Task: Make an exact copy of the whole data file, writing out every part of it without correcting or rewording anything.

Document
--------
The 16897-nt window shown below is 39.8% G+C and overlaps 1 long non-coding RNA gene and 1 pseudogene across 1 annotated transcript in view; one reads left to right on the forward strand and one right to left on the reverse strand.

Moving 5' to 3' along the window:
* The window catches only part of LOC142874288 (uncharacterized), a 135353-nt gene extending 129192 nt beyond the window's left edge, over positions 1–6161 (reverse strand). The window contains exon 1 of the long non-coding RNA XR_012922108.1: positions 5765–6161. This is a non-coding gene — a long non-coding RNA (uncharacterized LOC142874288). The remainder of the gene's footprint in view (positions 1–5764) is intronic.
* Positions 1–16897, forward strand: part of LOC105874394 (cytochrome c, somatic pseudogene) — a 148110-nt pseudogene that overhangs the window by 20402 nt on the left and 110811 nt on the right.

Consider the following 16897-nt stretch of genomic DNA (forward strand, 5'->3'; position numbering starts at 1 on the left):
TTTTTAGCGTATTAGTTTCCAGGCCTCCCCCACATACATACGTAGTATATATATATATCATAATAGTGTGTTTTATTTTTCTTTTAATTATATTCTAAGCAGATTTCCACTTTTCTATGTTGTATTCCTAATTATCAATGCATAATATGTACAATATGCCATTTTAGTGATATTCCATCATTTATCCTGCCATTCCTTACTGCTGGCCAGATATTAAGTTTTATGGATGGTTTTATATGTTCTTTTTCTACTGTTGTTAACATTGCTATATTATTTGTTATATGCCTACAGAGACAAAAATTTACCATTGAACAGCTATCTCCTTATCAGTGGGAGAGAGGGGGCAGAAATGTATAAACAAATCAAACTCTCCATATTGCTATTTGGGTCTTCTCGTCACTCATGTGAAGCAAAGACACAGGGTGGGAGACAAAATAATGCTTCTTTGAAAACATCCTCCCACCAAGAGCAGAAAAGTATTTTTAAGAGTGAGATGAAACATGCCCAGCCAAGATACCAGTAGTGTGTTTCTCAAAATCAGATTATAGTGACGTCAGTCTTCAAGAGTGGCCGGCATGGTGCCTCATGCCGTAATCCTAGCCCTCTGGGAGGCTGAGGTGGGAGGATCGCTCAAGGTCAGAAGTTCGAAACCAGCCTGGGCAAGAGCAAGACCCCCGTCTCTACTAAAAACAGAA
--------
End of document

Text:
The 16897-nt window shown below is 39.8% G+C and overlaps 1 long non-coding RNA gene and 1 pseudogene across 1 annotated transcript in view; one reads left to right on the forward strand and one right to left on the reverse strand.

Moving 5' to 3' along the window:
* The window catches only part of LOC142874288 (uncharacterized), a 135353-nt gene extending 129192 nt beyond the window's left edge, over positions 1–6161 (reverse strand). The window contains exon 1 of the long non-coding RNA XR_012922108.1: positions 5765–6161. This is a non-coding gene — a long non-coding RNA (uncharacterized LOC142874288). The remainder of the gene's footprint in view (positions 1–5764) is intronic.
* Positions 1–16897, forward strand: part of LOC105874394 (cytochrome c, somatic pseudogene) — a 148110-nt pseudogene that overhangs the window by 20402 nt on the left and 110811 nt on the right.

Consider the following 16897-nt stretch of genomic DNA (forward strand, 5'->3'; position numbering starts at 1 on the left):
TTTTTAGCGTATTAGTTTCCAGGCCTCCCCCACATACATACGTAGTATATATATATATCATAATAGTGTGTTTTATTTTTCTTTTAATTATATTCTAAGCAGATTTCCACTTTTCTATGTTGTATTCCTAATTATCAATGCATAATATGTACAATATGCCATTTTAGTGATATTCCATCATTTATCCTGCCATTCCTTACTGCTGGCCAGATATTAAGTTTTATGGATGGTTTTATATGTTCTTTTTCTACTGTTGTTAACATTGCTATATTATTTGTTATATGCCTACAGAGACAAAAATTTACCATTGAACAGCTATCTCCTTATCAGTGGGAGAGAGGGGGCAGAAATGTATAAACAAATCAAACTCTCCATATTGCTATTTGGGTCTTCTCGTCACTCATGTGAAGCAAAGACACAGGGTGGGAGACAAAATAATGCTTCTTTGAAAACATCCTCCCACCAAGAGCAGAAAAGTATTTTTAAGAGTGAGATGAAACATGCCCAGCCAAGATACCAGTAGTGTGTTTCTCAAAATCAGATTATAGTGACGTCAGTCTTCAAGAGTGGCCGGCATGGTGCCTCATGCCGTAATCCTAGCCCTCTGGGAGGCTGAGGTGGGAGGATCGCTCAAGGTCAGAAGTTCGAAACCAGCCTGGGCAAGAGCAAGACCCCCGTCTCTACTAAAAACAGAA